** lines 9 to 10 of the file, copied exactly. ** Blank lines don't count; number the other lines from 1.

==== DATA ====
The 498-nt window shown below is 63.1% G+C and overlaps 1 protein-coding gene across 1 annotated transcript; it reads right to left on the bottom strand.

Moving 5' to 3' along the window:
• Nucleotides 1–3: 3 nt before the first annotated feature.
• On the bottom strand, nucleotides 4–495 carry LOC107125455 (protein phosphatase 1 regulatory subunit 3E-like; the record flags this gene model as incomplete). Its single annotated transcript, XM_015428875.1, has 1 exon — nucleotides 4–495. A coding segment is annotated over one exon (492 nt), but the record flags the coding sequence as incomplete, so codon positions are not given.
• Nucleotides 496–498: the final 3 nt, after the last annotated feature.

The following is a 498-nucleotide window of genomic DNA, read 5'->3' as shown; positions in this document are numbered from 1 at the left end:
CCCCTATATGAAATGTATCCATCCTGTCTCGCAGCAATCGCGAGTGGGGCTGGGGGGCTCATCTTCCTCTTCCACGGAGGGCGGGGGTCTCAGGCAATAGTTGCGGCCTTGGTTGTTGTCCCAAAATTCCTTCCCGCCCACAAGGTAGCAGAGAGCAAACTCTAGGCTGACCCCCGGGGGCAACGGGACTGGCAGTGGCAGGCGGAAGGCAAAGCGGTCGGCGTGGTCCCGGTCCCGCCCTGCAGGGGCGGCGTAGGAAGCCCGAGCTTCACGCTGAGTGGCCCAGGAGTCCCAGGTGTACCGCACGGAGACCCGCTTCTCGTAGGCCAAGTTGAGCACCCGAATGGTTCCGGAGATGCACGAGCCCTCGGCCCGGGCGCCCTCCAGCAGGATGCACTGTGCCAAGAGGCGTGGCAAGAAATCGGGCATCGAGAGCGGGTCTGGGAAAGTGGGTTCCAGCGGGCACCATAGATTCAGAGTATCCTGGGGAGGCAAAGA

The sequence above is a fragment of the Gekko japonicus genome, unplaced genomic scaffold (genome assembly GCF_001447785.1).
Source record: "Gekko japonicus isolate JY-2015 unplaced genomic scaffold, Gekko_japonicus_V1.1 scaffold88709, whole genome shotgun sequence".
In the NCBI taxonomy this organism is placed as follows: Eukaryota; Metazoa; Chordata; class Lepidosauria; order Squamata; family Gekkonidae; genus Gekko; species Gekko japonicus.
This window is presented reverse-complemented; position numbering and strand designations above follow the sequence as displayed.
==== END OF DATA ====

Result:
Source record: "Gekko japonicus isolate JY-2015 unplaced genomic scaffold, Gekko_japonicus_V1.1 scaffold88709, whole genome shotgun sequence".
In the NCBI taxonomy this organism is placed as follows: Eukaryota; Metazoa; Chordata; class Lepidosauria; order Squamata; family Gekkonidae; genus Gekko; species Gekko japonicus.